Adaptation from the cover of the September 2018 report "Shared Space under Pressure"

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Business & Human Rights | The UN asks private companies to protect the shared civic space

Should businesses advocate for human rights defenders? What is the relationship between companies’ economic activities and civil society? The United Nations, through the Working Group on Business and Human Rights, has shed further light on the role of businesses by recently releasing a guidance for companies on ensuring respect for human rights defenders.

Human rights defenders are not only key for protecting the rule of law but also sustainable development and critical elements that enable stable, profitable and predictable business environments in which companies thrive and economies and people prosper. States, as traditional holders of human rights obligations under international law have also a central role to play in enabling, protecting and promoting the work of human rights defenders.

On 6 July 2021, the International Service for Human Rights co-hosted a discussion with the United Nations Office of the High Commissioner for Human Rights, the Business and Human Rights Resource Centre, the B-Team and the International Commission of Jurists on the role of business in protecting the shared civic space. See the recording of the event below:

There is much more that can be done by States, said Anita Ramasastry, member of the UN Working Group on Business and Human Rights. According to newly released UN Guidance, “States need to encourage and require businesses to respect the rights of human rights defenders” she added. This is not just about States themselves standing up for defenders but “making sure that the conduct of companies is also respectful.”

“Business can contribute to the protection of human rights defenders by raising matters affecting them with the authorities, speaking-out and taking up public commitments”, stated Rémy Friedmann, the Senior Advisor on business and human rights at the Swiss Federal Department of Foreign Affairs. According to Friedmann, “the notion of a shared civil space is the answer to businesses and civil society collaborating in achieving their common goals.”

The UN Guidance requires businesses “not only having a policy in place for defenders but embedding human rights due diligence and the very specific risks and harms to defenders, taking steps to address them.  This requires thinking about the rights of human rights defenders and showing support both privately and publicly for them”, Anita Ramasastry emphasised. “The reality is that in States where the rule of law is weak and the regulatory framework fragile, businesses tend to cherry pick how they do their human rights due diligence” observed Debbie Stothard, the Founder and Coordinator of Alternative ASEAN Network on Burma. She added that human rights defenders and civil society at large are experiencing increased spikes of strategic lawsuits against public participation (SLAPPs) from businesses. She emphasised that this makes it difficult to build any trust-based relationship between private sector and civil society.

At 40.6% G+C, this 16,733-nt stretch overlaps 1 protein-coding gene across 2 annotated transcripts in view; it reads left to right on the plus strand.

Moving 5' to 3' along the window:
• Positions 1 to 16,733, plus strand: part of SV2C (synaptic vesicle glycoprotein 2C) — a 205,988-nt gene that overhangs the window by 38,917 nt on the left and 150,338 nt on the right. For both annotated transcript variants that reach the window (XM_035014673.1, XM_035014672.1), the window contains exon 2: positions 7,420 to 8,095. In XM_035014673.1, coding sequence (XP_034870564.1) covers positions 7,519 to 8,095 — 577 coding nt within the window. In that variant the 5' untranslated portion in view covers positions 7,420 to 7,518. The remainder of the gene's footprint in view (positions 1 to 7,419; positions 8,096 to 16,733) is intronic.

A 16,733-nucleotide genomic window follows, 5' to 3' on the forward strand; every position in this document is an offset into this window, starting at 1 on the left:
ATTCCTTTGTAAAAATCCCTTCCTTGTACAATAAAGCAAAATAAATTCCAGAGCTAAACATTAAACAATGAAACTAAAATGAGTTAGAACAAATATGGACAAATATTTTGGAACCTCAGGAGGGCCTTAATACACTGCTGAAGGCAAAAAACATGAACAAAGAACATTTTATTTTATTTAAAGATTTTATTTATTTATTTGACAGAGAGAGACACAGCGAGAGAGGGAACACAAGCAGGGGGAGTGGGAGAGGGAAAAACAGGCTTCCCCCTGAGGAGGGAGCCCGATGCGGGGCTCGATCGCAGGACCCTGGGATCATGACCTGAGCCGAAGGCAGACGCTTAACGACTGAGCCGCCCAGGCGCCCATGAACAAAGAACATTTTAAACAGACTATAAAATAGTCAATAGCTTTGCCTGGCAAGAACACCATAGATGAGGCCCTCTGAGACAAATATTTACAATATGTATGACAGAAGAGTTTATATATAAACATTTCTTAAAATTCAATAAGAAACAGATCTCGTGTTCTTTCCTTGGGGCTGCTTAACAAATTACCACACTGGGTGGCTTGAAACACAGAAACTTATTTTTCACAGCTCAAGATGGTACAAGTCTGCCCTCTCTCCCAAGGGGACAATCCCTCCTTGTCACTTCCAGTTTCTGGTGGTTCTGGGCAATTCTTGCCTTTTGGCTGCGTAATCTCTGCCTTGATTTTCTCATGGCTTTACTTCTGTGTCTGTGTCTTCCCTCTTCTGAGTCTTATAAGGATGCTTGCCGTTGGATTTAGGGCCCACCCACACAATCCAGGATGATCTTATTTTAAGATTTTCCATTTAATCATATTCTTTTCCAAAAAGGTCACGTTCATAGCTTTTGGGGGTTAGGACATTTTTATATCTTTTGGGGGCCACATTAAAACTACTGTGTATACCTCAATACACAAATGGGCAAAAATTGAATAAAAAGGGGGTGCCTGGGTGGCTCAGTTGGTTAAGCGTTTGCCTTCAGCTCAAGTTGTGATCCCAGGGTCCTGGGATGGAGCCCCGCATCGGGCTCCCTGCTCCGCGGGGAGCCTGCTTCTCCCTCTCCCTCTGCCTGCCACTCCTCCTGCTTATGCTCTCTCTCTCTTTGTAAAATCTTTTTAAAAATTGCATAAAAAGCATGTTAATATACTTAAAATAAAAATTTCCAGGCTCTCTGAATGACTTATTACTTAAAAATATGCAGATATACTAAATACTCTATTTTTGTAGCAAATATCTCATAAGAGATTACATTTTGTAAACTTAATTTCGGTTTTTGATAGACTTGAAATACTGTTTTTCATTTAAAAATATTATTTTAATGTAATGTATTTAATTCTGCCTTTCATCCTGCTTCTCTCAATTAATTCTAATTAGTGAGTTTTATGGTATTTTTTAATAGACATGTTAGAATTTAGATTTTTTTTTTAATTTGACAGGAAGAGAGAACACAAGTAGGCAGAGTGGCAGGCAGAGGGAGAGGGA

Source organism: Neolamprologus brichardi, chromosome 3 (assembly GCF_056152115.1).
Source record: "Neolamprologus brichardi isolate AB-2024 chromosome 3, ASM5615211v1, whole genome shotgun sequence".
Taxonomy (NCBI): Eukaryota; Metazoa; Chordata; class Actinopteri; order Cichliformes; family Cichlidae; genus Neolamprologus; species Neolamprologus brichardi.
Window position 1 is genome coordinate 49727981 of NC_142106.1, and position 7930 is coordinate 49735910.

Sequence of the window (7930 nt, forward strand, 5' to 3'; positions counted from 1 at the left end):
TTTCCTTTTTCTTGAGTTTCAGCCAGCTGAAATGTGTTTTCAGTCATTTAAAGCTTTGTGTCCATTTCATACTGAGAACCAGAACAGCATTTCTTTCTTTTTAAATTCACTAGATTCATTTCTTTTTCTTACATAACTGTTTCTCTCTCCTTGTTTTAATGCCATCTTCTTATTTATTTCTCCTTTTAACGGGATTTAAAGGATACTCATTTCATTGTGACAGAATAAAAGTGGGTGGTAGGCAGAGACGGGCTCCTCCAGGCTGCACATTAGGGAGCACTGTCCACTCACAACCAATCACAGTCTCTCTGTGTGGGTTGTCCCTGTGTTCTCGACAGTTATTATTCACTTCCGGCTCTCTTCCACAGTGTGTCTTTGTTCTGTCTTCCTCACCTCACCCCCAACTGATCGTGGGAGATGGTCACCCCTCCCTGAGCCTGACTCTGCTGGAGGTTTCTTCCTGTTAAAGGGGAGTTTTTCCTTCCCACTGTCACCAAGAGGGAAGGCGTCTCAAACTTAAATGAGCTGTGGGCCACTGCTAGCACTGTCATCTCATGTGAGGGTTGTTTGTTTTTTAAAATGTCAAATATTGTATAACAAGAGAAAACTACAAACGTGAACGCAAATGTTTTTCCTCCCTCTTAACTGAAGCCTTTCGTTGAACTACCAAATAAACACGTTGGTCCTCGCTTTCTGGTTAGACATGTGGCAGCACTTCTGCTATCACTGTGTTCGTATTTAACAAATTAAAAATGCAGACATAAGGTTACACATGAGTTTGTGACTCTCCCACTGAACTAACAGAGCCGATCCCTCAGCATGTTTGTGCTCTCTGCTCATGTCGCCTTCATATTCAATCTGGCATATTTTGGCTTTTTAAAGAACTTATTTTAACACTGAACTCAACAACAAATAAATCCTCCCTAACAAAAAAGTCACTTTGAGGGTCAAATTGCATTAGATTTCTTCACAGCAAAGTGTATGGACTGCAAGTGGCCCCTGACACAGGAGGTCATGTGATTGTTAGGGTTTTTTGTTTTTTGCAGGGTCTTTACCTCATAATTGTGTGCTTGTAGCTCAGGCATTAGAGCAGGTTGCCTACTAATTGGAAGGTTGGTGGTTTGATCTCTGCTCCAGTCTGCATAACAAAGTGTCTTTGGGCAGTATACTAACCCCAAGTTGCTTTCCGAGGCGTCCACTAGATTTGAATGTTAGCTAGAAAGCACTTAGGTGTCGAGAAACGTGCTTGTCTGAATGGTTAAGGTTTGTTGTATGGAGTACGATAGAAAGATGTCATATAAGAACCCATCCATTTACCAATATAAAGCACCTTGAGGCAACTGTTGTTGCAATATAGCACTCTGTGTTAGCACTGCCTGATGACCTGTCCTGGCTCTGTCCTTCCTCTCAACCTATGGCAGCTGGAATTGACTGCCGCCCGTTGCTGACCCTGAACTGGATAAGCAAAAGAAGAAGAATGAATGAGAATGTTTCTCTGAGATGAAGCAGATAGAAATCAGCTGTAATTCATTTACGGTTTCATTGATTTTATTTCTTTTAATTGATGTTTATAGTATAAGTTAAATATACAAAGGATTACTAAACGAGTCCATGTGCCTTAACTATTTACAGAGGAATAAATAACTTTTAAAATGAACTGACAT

In this regard, Slothard also highlighted the need for strong regulation for the private sector: “We need a legally binding instrument requiring businesses to conduct human rights due diligence. We don’t have mandatory human rights due diligence or access to an effective remedy. National and regional laws establishing binding obligations could also fulfil this role.”

Regarding the future of the relationship between businesses and human rights defenders, Crispin Conroy, the Permanent Observer of the International Chamber of Commerce to the United Nations stated that there is an increasing need for building bridges with civil society. There is value in companies viewing defenders as allies in conducting human rights due diligence. Strategically and in the long term, we need to increase communication between companies and human rights defenders. They are on the same side.

The newly released UN Guidance builds on the work carried out by the Business Network on Civic Freedoms and Human Rights Defenders, who published a guide for companies regarding the “shared civic space” in which both defenders and businesses operate. Bennett Freeman, co-author of the document, recalled that Adidas was the first company to adopt a stand-alone and explicit company policy on human rights defenders in 2016. Since then, some leading companies have published explicit statements of support and internal policies on the respect and support to human rights defenders. Carlos Lopez, from the International Commission of Jurists stressed that businesses should also stop criminalising civil society and stigmatising human rights defenders.

Andrés Zaragoza, from ISHR, highlighted that a cultural shift is underway. In the tenth anniversary of the UN Guiding Principles on Business and Human Rights, social expectations from companies goes far beyond altruistic corporate social responsibility. Businesses can no longer hide behind complex international supply chains or a network of subsidiaries. They have a responsibility to understand the complexities of the countries where they invest, to examine the suppliers they buy from, and to take into consideration the potential for impact associated with operating in countries where governance is weak and the rule of law is fragile.

In this “next decade”, companies should engage, respect and promote the work of human rights defenders by establishing relationships with civil society proactively and constructively. They should internalise the recommendations made by the UN and stand up for human rights in the societies they operate in.

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